Tips on Page Titles
- Google shows the first 60 to 70 characters in the search results. Make sure your important keywords occur early in the page title for scan-ability. If your title goes beyond 70 characters Google may cut off the title before 69 characters and display ... at the end of your page title.
- Rather than making your page title just the keyword and/or starting your page title with the keyword, sometimes it helps to add in a descriptive modifier before your core keyword. This helps ensure your page is less likely to get filtered out of the search results (and thus makes your rankings more stable) while helping you rank for additional terms.
- Page titles are used to draw in clicks from search results amongst many anonymous competing offers, thus they present an opportunity to differentiate yourself from the competition and qualify prospects to your offer.
- Good titles evoke an emotional response, ask a question, or promise something (that the landing page fulfills).
- Since the page title is one of the few elements search engines can show searchers before sending them to your site, they place significant weight on the words in the page title. In addition, some people link to pages using their official page title as the link anchor text.
- Overlapping modifiers in a reasonable and readable way allows you improve your relevancy scores for an array of keywords, but they still need to read well. Rather than loading up page titles with a keyword list it is better to write a clear compelling offer that contains your keywords and describes your services.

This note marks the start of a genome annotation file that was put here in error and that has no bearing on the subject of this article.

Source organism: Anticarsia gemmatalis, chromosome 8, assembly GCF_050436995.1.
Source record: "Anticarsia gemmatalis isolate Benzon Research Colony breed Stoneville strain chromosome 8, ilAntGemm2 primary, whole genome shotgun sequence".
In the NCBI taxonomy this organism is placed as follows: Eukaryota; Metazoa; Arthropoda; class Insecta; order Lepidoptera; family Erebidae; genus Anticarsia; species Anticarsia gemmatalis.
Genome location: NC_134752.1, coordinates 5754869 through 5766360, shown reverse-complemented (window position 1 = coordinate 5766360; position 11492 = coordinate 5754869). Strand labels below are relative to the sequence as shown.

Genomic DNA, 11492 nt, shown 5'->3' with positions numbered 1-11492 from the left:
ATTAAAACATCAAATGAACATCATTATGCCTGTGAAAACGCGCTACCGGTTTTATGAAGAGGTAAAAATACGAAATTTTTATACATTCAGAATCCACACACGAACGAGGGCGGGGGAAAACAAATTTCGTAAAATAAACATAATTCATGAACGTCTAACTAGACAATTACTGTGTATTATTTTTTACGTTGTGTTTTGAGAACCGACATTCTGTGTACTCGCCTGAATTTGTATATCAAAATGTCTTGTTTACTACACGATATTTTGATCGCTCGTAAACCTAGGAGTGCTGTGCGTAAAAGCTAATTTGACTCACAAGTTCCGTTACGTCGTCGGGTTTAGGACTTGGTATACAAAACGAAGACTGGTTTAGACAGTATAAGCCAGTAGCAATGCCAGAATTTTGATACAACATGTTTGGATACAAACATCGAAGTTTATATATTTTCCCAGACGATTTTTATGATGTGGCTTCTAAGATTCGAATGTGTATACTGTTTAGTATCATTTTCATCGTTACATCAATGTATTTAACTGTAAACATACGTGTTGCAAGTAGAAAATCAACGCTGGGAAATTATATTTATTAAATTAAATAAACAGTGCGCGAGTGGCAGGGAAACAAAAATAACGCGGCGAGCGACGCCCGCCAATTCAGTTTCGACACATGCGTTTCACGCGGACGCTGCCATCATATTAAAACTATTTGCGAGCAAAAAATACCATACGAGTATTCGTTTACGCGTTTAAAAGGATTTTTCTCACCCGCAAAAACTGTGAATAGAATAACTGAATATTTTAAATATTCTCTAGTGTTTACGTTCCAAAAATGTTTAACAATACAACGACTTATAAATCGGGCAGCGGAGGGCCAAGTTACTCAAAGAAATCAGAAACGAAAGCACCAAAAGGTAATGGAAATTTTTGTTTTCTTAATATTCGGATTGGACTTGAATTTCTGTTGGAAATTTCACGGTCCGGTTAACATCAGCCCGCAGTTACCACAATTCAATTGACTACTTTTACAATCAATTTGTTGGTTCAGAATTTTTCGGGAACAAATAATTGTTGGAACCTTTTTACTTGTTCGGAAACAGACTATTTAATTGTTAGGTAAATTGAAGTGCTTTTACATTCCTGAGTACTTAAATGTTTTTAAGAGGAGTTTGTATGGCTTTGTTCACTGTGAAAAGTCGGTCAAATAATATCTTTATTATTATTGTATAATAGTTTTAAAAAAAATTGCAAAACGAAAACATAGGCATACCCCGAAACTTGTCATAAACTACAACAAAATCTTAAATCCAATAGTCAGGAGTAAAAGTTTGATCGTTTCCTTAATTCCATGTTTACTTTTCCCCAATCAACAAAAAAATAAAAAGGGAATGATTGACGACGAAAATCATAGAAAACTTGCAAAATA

- Qualifying the wrong prospective clients with a bad offer will lead to a low conversion rate, or wasting time servicing non-clients. For example, if you sell something that is high end you wouldn't necessarily want to rank for your keyword with modifiers like cheap and discount, as servicing those people will waste your time.
- Page titles should be differentiated from page to page on your site. Unless limited by the size and scope of your site, it is best not to have all your page titles follow the exact same formula across your site. You also should not use the same keyword at or near the start of every page title.
- The format, order, and word selection of the words in your page title should be (at least slightly) different than the words in your meta description and on page headers.
- If you have a strong brand you may want to place it at the end of your page title. If you have one of the leading trusted Internet brands (Amazon, eBay, etc.) then it might make sense to place your brand at the start of the page title. In most cases the page title should still be more focused on the page copy and searcher's intent than on your brand.
- If you blog or are creating linkbait make sure you try to create headlines that draw clicks by using magnetic headline principals.
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